Theology Thursday

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Theology of Joy … What is it?

Someone once said to me, “Theology is so textbook … and ‘Joy’ is so confusing.  How can these two ever get together?”

For many people these terms are indeed polar opposites.  Why the separation?  Theology is often thought of as something only for intellectual types, while the expression of joy is sometimes reduced to the feelings of faith. Many Christians end up feeling they must pitch their tents in one camp or the other.

For you philosophers, the divorce between theology and experience seems to go back to Immanuel Kant in the 1700s. Kant’s “categorical imperatives” essentially separated theological truths from the experiences of the five senses.  Those who followed this model of theology tended to see God as sovereign and authoritative but not actually present or personal.

In “modern” expressions of Christianity (which began soon after Kant) the pursuit of faith is sometimes reduced to a rational or theological endeavor. Modern theologians have at times produced very helpful tools for biblical study and wonderful articulations of “systematic theology.”  However, in doing so they often neglected the Holy Spirit’s role in bringing forth a rich experience of faith.

The “postmodern” church has taken on the challenge of “re-experiencing” faith. Postmoderns often looks to the Holy Spirit and worship as critical ways to revitalize authentic faith. These pursuits, of course, are most commendable. The contemporary church, however, is sometimes guilty of over-reacting to its “modern” counterpart by valuing experience over thinking. God is seen as relational (a God of love) more often than rational (a God of truth and logic), as present (with us or very much like us) more often than authoritative (above us or commanding obedience from us).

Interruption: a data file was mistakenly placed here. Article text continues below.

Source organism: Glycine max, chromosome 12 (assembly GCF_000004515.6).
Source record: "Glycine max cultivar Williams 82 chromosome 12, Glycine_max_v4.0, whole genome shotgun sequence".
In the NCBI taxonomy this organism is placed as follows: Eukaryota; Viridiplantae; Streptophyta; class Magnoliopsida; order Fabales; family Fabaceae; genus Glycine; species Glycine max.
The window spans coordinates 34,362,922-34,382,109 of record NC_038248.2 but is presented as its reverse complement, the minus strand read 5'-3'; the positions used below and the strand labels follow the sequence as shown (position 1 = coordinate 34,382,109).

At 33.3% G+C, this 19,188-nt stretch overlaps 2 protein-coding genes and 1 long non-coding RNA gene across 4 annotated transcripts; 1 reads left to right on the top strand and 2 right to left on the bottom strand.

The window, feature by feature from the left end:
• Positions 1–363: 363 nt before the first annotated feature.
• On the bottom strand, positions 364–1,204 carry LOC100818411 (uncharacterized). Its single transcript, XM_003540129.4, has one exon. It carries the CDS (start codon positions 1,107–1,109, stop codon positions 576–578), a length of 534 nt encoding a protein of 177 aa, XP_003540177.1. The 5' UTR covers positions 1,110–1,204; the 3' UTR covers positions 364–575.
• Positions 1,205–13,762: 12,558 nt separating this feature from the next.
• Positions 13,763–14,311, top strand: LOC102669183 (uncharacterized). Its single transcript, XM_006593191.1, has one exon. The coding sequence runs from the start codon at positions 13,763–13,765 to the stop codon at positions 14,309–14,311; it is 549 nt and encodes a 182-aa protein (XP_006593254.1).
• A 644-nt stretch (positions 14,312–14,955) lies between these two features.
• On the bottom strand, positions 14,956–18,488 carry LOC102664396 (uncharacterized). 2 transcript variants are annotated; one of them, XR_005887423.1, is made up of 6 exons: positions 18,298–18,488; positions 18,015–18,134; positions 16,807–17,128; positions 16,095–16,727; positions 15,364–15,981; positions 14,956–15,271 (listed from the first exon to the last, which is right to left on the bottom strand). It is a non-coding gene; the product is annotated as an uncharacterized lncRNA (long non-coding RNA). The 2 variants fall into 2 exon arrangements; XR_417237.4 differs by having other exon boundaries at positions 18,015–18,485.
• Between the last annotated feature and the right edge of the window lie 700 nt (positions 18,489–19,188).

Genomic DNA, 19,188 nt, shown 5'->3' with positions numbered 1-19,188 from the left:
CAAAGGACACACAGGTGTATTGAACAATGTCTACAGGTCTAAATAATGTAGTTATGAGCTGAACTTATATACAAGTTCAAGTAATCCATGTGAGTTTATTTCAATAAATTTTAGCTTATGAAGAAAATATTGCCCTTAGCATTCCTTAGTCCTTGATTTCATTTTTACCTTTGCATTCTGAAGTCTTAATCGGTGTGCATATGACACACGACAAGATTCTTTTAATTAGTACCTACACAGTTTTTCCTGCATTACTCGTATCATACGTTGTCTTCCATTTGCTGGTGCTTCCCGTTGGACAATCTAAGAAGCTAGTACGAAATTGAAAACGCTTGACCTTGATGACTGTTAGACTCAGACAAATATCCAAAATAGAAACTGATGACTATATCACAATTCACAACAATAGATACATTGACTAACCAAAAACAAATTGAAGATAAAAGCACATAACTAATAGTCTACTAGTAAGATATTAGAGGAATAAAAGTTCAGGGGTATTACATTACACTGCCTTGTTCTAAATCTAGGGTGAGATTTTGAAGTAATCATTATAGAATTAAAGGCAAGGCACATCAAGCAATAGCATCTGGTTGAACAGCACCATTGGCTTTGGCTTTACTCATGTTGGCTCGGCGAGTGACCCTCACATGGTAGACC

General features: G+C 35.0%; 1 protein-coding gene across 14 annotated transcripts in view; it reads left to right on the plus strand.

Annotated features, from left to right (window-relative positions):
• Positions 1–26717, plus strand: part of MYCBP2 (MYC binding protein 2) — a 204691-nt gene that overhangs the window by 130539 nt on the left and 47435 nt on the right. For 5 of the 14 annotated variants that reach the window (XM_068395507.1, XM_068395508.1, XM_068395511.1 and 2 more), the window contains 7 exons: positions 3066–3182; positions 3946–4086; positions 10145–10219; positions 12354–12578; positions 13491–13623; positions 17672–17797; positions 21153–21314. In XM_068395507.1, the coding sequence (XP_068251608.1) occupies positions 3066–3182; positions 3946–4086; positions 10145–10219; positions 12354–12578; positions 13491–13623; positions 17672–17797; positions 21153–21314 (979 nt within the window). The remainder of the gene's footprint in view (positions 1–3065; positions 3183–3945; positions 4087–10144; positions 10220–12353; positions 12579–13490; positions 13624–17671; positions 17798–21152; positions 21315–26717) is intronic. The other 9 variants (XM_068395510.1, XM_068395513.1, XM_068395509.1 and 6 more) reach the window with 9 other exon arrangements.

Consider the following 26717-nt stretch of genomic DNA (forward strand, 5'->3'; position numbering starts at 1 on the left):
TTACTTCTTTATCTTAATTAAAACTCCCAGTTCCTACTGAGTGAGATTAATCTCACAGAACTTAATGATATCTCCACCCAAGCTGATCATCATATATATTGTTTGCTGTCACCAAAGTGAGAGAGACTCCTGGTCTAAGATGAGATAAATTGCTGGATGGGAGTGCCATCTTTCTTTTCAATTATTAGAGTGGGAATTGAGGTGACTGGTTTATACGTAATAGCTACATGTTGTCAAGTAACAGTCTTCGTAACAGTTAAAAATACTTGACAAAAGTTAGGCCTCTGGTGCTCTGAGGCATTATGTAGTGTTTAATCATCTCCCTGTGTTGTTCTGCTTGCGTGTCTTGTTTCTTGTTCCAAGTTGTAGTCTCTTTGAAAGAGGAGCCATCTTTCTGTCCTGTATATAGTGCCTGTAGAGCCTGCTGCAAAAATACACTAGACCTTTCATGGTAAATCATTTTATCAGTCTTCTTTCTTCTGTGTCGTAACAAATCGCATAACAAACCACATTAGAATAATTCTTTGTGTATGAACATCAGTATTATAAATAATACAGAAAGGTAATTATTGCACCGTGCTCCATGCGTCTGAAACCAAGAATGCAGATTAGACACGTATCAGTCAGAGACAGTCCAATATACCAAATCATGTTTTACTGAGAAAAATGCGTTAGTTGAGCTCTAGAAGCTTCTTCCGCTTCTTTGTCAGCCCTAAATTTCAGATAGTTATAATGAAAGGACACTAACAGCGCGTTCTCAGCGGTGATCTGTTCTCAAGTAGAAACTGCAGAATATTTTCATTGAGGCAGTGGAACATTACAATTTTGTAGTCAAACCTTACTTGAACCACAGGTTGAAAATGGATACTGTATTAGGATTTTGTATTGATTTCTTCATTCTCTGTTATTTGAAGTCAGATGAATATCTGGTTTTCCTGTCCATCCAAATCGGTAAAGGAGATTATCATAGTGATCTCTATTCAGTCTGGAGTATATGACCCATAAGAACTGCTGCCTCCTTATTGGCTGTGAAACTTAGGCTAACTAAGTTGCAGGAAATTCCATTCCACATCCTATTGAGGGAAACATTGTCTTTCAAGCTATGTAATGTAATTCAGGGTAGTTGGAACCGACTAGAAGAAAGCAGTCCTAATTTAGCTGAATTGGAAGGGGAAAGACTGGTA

Theology Thursday will take a different approach. Our goal is to discuss the sort of faith in Christ that truly integrates the head and the heart. Can theology strengthen our experience of God’s presence? Can our feelings or experiences of God (through the Holy Spirit) be means for opening our hearts and minds to the truths of scripture?

Webster’s Dictionary defines “joy” as “the emotion evoked by well-being, success, or good fortune or by the prospect of possessing what one desires.” Christian theology often evokes the emotion of joy when one ponders its wonderful truths.  As one continues to consider the personal implications of such truths, joy only increases.  We find joy when we realize our “well-being” in Christ, that we actually possess what we desire–abundant life in Christ, and even Christ himself! As you can see, both the “head” and the “heart” are integrated in a true “knowledge” of Christ.

I believe such an integration of theology and joy will have several positive results (perhaps you will think of others):

1. Our joy would be much more consistent or lasting, not based on the whims of emotions nor in any way “dry” or emotionless.

2. Our theology would no longer be simply “textbook” or stiff but lead to a living, breathing, and vibrant faith … a “Spirit-filled theology”, so to speak.

3. Our witness for Christ would no longer be reduced to either emotional sharing about faith or over-intellectualizing its truths, but rather would demonstrate to the world a “whole life” sort of faith — and thus communicate to others that Christ cares about and wants to restore our entire human lives.

Theology of Joy!  I’m looking forward to continuing the conversation with you.

John A. Studebaker

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